Do any of your students get in a mess with “double borrowing”? There’s a very simple solution which builds on their existing knowledge of subtraction with borrowing….

There is a very simple solution to this, encourage the student to look at the number differently. Borrow ONCE from the “200” on the top, which becomes 199.

Try it on a student near you, and use the reply box to tell readers what happened next!

Chinese multiplication has been explained many times in many places on the Internet. This is a quick recap of the way I do it….

The kids I’ve taught, especially the more able ones, really like this way of multiplying numbers because it’s SOOOO easy to build up to very large numbers.

Within 20 minutes, a group of ambitious mathematicians has commandeered the class whiteboard and tried to do an ENORMOUS sum like 185936296722 x 15436796 and got an answer. This gives the teacher a problem. How can the sum be checked? Calculators and EXCEL will round the answer to only 10 or so significant figures, which is pretty hopeless for checking the work.

The extra challenge that these interpid mathematicians give themselves, of course, is how to add together huge long lists of numbers. Here’s an example of one of the additions in the sum mentioned above:

The student has to add 4,1,7,5,2,1,2,5,7,1,4,2,5,1,2 and 0. It’s tough to add all that without errors, so encourage them to look for TENS, and cross them out, “carrying” them into the next column…

They could make ten from the 4,1 and 5, then another from 7,2 and 1, and anotherfrom 1,4 and 5. Cross them out neatly and there’s not really much more to add! The nice thing is you can tackly any column you like, in any order, which is great for mathematicians who don’t know their right from their left! (except of course the TENS have to move left!).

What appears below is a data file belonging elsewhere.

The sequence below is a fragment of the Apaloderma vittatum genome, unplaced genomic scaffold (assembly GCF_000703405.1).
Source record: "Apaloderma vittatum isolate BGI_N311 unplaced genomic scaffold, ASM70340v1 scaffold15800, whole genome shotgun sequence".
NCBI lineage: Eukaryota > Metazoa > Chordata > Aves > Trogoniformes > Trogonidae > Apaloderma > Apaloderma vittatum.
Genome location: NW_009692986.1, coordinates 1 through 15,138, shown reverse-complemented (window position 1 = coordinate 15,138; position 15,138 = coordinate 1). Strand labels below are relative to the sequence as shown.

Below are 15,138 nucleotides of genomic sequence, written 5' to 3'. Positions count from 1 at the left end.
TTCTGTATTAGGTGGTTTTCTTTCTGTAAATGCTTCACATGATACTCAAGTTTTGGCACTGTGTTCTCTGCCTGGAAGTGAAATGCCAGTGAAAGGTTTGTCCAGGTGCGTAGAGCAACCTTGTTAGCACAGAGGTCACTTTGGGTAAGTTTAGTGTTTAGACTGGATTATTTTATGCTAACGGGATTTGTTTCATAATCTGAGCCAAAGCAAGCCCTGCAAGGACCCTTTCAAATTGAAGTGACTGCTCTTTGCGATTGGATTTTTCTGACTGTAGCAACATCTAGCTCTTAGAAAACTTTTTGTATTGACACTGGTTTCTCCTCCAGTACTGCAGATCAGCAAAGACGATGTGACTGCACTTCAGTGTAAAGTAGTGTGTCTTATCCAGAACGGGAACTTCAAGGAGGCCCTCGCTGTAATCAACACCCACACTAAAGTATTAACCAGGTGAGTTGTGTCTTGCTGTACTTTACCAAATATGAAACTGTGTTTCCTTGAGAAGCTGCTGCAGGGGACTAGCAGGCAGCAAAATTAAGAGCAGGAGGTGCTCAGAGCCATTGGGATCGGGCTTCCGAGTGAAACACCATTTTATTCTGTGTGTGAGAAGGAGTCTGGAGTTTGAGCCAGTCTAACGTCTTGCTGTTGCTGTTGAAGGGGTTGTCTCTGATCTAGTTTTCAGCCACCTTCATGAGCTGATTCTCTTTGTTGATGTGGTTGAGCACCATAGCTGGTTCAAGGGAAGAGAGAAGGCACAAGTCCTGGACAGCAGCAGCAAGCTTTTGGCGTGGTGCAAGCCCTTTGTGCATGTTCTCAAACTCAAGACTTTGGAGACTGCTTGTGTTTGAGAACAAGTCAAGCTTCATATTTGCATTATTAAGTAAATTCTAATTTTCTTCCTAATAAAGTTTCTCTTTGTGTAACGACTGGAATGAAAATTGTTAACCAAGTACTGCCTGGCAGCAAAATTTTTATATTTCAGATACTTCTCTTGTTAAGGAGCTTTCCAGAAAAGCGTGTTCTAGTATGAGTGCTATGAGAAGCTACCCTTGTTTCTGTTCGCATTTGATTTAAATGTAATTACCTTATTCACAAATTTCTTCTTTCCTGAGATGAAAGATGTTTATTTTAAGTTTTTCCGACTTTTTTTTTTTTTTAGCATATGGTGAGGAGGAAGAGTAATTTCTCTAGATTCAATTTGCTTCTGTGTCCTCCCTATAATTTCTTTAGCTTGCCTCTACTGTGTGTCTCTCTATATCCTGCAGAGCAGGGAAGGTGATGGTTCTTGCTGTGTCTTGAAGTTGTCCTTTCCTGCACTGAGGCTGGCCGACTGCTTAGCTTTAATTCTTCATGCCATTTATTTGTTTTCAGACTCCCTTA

Once this TEN-hunting is complete, the final pass is to add up any digits that are left.

Finally, some thoughts about the process of learning Chinese Multiplication:

It’s great practice USING TABLES

It’s great practice at ADDING long lists of numbers

Pupils will normally self-differentiate and settle with the size of sum that suits them. For GCSE only a 2-digit by 3-digit sum is normally required (which seems a shame really!)

They take time to learn how to draw the grids, and need to practice regularly. Sadly this pus some schools off teaching the method as “THE” method of multiplication. It is the most powerful, and handles decimals really easily too:

These instructions work on a CASIO fx-83GT PLUS, which is widely used in schools and will, if you learn to drive it with confidence, do a tremendous number of different sorts of Maths.

If you want the calculator to give all its answers in standard form, follow this sequence:

shift mode 7

it will offer you a choice of Sci 0~9 and this means how accurately it will display the answers. 3 is OK, but you might want to experiment with 4 and 5 as well, to see for yourself what difference it makes.

Try it, type in 23×3000= and you will get 6.90×10^4 (sorry! the ^ means to the power!!! The calculator is designed to display Maths properly and computers aren’t)

To make your calculator display your answers normally again, shift mode 8 1 will do the trick. mode 8 is “Norm”, normal mode.

To type in a number that is in standard form, for example 4.5 x 10^12, use the button with x10x on it (it’s in the middle of the bottom row of buttons, and I will use square brackets to mean button) so the keystrokes you need, are 4.5 [x10x]12